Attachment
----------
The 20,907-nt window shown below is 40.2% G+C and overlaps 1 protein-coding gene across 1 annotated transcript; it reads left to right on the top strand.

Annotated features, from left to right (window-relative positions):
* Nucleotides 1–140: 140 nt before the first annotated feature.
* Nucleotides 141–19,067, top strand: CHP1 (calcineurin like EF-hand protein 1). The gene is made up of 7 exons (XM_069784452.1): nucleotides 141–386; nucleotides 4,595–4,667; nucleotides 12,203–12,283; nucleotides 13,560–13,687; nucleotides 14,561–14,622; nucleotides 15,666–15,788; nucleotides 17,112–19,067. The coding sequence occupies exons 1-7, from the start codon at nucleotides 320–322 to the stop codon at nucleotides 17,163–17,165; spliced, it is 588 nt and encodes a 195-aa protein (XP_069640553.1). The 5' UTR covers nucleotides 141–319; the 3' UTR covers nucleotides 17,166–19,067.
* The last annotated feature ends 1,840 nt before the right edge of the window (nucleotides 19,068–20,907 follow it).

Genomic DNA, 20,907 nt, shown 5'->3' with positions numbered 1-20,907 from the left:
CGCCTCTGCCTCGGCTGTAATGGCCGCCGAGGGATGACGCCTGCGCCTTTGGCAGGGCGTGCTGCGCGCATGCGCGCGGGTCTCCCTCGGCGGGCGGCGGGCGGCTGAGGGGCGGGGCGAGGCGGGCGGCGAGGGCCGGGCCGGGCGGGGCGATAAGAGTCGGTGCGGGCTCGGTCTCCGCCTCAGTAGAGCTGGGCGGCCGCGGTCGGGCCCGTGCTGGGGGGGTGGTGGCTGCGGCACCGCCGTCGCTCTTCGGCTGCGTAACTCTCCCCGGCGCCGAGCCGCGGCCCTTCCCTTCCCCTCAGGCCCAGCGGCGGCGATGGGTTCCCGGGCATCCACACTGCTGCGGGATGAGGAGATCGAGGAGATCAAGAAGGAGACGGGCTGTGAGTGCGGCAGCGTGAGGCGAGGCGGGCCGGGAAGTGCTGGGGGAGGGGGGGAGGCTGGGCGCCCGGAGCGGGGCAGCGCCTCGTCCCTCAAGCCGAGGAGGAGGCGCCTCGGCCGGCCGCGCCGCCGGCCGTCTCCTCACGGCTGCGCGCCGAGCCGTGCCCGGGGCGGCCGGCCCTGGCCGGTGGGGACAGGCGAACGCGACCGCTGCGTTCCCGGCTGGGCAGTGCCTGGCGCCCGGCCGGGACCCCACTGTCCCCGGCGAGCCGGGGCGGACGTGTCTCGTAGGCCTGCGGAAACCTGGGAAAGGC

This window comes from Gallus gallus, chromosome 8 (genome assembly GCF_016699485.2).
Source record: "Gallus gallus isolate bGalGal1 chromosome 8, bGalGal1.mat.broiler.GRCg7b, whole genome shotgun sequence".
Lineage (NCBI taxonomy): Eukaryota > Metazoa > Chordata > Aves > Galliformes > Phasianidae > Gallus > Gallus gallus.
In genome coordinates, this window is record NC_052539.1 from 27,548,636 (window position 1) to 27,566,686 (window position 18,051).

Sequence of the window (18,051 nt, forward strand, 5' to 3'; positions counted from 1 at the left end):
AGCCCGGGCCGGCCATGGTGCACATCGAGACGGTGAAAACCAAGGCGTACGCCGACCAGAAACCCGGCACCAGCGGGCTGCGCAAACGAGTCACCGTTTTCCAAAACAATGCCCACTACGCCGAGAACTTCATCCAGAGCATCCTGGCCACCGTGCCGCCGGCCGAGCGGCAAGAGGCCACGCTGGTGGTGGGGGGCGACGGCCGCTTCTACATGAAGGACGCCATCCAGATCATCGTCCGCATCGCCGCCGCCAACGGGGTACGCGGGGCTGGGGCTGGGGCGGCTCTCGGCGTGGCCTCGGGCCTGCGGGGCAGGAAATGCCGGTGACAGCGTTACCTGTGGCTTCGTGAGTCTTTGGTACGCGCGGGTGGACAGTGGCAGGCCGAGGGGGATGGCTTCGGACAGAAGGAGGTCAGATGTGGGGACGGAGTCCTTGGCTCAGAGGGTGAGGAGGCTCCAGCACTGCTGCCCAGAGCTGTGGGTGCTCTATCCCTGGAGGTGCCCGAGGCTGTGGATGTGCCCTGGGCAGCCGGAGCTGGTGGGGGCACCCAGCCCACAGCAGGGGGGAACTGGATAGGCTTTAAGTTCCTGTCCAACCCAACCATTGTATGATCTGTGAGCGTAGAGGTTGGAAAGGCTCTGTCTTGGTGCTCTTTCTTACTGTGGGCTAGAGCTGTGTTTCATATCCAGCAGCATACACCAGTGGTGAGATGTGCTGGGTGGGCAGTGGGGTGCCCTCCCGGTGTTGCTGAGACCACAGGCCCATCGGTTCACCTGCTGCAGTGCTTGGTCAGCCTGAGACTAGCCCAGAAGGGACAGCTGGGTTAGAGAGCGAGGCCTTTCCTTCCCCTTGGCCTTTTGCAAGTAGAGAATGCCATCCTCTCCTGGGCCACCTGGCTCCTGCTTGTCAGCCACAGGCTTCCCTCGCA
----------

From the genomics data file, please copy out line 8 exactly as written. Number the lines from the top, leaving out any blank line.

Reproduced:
This window comes from Gallus gallus, chromosome 8 (genome assembly GCF_016699485.2).